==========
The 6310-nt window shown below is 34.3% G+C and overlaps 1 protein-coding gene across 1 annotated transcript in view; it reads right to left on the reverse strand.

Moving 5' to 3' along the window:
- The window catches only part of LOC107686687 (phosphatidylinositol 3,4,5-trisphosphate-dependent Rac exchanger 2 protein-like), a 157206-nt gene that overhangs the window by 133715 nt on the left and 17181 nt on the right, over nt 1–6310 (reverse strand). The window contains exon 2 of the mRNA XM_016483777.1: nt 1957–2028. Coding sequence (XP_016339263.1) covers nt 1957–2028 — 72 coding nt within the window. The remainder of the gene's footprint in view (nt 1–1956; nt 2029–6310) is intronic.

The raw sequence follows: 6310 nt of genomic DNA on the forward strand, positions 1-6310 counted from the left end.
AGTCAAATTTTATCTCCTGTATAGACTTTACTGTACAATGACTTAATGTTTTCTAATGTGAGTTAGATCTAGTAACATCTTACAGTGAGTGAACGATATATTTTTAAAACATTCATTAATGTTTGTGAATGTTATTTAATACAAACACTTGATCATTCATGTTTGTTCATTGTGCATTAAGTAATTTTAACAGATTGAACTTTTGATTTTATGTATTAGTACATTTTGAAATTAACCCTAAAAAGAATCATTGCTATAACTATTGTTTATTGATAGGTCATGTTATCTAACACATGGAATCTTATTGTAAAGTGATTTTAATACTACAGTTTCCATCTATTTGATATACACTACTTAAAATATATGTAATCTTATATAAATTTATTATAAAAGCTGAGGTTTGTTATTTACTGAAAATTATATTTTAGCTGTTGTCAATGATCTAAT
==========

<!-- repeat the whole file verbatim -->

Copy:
The 6310-nt window shown below is 34.3% G+C and overlaps 1 protein-coding gene across 1 annotated transcript in view; it reads right to left on the reverse strand.

Moving 5' to 3' along the window:
- The window catches only part of LOC107686687 (phosphatidylinositol 3,4,5-trisphosphate-dependent Rac exchanger 2 protein-like), a 157206-nt gene that overhangs the window by 133715 nt on the left and 17181 nt on the right, over nt 1–6310 (reverse strand). The window contains exon 2 of the mRNA XM_016483777.1: nt 1957–2028. Coding sequence (XP_016339263.1) covers nt 1957–2028 — 72 coding nt within the window. The remainder of the gene's footprint in view (nt 1–1956; nt 2029–6310) is intronic.

The raw sequence follows: 6310 nt of genomic DNA on the forward strand, positions 1-6310 counted from the left end.
AGTCAAATTTTATCTCCTGTATAGACTTTACTGTACAATGACTTAATGTTTTCTAATGTGAGTTAGATCTAGTAACATCTTACAGTGAGTGAACGATATATTTTTAAAACATTCATTAATGTTTGTGAATGTTATTTAATACAAACACTTGATCATTCATGTTTGTTCATTGTGCATTAAGTAATTTTAACAGATTGAACTTTTGATTTTATGTATTAGTACATTTTGAAATTAACCCTAAAAAGAATCATTGCTATAACTATTGTTTATTGATAGGTCATGTTATCTAACACATGGAATCTTATTGTAAAGTGATTTTAATACTACAGTTTCCATCTATTTGATATACACTACTTAAAATATATGTAATCTTATATAAATTTATTATAAAAGCTGAGGTTTGTTATTTACTGAAAATTATATTTTAGCTGTTGTCAATGATCTAAT